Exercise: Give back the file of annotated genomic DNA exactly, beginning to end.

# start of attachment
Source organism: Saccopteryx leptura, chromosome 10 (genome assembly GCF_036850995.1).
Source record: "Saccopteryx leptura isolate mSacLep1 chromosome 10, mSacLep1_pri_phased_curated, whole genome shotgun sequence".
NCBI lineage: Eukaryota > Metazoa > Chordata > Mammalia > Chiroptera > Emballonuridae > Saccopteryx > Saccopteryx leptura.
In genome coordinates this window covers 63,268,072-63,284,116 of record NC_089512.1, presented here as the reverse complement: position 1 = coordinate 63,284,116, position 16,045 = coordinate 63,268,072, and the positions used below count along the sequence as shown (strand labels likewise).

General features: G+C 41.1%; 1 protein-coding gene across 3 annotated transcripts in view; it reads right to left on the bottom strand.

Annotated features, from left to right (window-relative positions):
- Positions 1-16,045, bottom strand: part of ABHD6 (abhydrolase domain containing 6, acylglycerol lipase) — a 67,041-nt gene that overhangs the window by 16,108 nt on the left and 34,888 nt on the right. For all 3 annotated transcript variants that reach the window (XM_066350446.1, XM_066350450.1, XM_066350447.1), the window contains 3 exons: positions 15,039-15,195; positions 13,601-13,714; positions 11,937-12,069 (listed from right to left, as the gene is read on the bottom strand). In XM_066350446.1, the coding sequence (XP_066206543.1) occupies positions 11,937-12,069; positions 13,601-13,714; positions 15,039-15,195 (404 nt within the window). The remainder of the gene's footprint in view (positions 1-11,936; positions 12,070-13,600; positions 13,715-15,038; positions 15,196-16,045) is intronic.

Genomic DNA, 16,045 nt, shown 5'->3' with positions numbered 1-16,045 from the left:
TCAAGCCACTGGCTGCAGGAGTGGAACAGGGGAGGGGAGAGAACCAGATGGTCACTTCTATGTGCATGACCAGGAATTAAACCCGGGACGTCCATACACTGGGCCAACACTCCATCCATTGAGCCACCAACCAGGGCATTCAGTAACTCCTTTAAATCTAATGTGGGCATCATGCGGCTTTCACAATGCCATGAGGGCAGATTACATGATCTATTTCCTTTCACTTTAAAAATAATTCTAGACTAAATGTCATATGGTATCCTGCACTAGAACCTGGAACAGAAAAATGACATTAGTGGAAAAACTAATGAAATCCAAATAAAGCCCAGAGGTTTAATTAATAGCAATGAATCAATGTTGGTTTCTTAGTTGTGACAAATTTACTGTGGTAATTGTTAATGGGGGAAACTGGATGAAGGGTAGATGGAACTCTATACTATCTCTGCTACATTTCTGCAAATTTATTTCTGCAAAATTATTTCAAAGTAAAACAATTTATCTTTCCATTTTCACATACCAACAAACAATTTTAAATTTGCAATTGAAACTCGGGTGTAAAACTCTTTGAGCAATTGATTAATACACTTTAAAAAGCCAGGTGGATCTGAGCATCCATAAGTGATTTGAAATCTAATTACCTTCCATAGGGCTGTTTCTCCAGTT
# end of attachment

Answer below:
Source organism: Saccopteryx leptura, chromosome 10 (genome assembly GCF_036850995.1).
Source record: "Saccopteryx leptura isolate mSacLep1 chromosome 10, mSacLep1_pri_phased_curated, whole genome shotgun sequence".
NCBI lineage: Eukaryota > Metazoa > Chordata > Mammalia > Chiroptera > Emballonuridae > Saccopteryx > Saccopteryx leptura.
In genome coordinates this window covers 63,268,072-63,284,116 of record NC_089512.1, presented here as the reverse complement: position 1 = coordinate 63,284,116, position 16,045 = coordinate 63,268,072, and the positions used below count along the sequence as shown (strand labels likewise).

General features: G+C 41.1%; 1 protein-coding gene across 3 annotated transcripts in view; it reads right to left on the bottom strand.

Annotated features, from left to right (window-relative positions):
- Positions 1-16,045, bottom strand: part of ABHD6 (abhydrolase domain containing 6, acylglycerol lipase) — a 67,041-nt gene that overhangs the window by 16,108 nt on the left and 34,888 nt on the right. For all 3 annotated transcript variants that reach the window (XM_066350446.1, XM_066350450.1, XM_066350447.1), the window contains 3 exons: positions 15,039-15,195; positions 13,601-13,714; positions 11,937-12,069 (listed from right to left, as the gene is read on the bottom strand). In XM_066350446.1, the coding sequence (XP_066206543.1) occupies positions 11,937-12,069; positions 13,601-13,714; positions 15,039-15,195 (404 nt within the window). The remainder of the gene's footprint in view (positions 1-11,936; positions 12,070-13,600; positions 13,715-15,038; positions 15,196-16,045) is intronic.

Genomic DNA, 16,045 nt, shown 5'->3' with positions numbered 1-16,045 from the left:
TCAAGCCACTGGCTGCAGGAGTGGAACAGGGGAGGGGAGAGAACCAGATGGTCACTTCTATGTGCATGACCAGGAATTAAACCCGGGACGTCCATACACTGGGCCAACACTCCATCCATTGAGCCACCAACCAGGGCATTCAGTAACTCCTTTAAATCTAATGTGGGCATCATGCGGCTTTCACAATGCCATGAGGGCAGATTACATGATCTATTTCCTTTCACTTTAAAAATAATTCTAGACTAAATGTCATATGGTATCCTGCACTAGAACCTGGAACAGAAAAATGACATTAGTGGAAAAACTAATGAAATCCAAATAAAGCCCAGAGGTTTAATTAATAGCAATGAATCAATGTTGGTTTCTTAGTTGTGACAAATTTACTGTGGTAATTGTTAATGGGGGAAACTGGATGAAGGGTAGATGGAACTCTATACTATCTCTGCTACATTTCTGCAAATTTATTTCTGCAAAATTATTTCAAAGTAAAACAATTTATCTTTCCATTTTCACATACCAACAAACAATTTTAAATTTGCAATTGAAACTCGGGTGTAAAACTCTTTGAGCAATTGATTAATACACTTTAAAAAGCCAGGTGGATCTGAGCATCCATAAGTGATTTGAAATCTAATTACCTTCCATAGGGCTGTTTCTCCAGTT